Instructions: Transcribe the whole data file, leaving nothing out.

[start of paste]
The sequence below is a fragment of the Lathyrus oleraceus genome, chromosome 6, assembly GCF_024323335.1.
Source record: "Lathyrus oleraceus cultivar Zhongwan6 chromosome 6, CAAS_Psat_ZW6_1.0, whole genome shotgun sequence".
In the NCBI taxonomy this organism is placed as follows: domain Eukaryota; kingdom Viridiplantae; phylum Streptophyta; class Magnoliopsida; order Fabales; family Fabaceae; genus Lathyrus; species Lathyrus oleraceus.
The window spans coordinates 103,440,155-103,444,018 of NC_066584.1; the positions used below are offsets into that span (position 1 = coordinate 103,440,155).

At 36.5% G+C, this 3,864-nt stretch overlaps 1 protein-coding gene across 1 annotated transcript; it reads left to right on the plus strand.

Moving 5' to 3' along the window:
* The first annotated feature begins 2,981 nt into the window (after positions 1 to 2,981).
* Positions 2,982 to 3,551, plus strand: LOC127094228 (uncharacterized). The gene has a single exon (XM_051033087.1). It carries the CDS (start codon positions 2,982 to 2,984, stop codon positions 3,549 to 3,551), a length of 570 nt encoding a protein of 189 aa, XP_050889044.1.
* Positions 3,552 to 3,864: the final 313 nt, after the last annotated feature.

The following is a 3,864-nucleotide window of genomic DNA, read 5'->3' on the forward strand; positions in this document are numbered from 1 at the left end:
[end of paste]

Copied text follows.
The sequence below is a fragment of the Lathyrus oleraceus genome, chromosome 6, assembly GCF_024323335.1.
Source record: "Lathyrus oleraceus cultivar Zhongwan6 chromosome 6, CAAS_Psat_ZW6_1.0, whole genome shotgun sequence".
In the NCBI taxonomy this organism is placed as follows: domain Eukaryota; kingdom Viridiplantae; phylum Streptophyta; class Magnoliopsida; order Fabales; family Fabaceae; genus Lathyrus; species Lathyrus oleraceus.
The window spans coordinates 103,440,155-103,444,018 of NC_066584.1; the positions used below are offsets into that span (position 1 = coordinate 103,440,155).

At 36.5% G+C, this 3,864-nt stretch overlaps 1 protein-coding gene across 1 annotated transcript; it reads left to right on the plus strand.

Moving 5' to 3' along the window:
* The first annotated feature begins 2,981 nt into the window (after positions 1 to 2,981).
* Positions 2,982 to 3,551, plus strand: LOC127094228 (uncharacterized). The gene has a single exon (XM_051033087.1). It carries the CDS (start codon positions 2,982 to 2,984, stop codon positions 3,549 to 3,551), a length of 570 nt encoding a protein of 189 aa, XP_050889044.1.
* Positions 3,552 to 3,864: the final 313 nt, after the last annotated feature.

The following is a 3,864-nucleotide window of genomic DNA, read 5'->3' on the forward strand; positions in this document are numbered from 1 at the left end: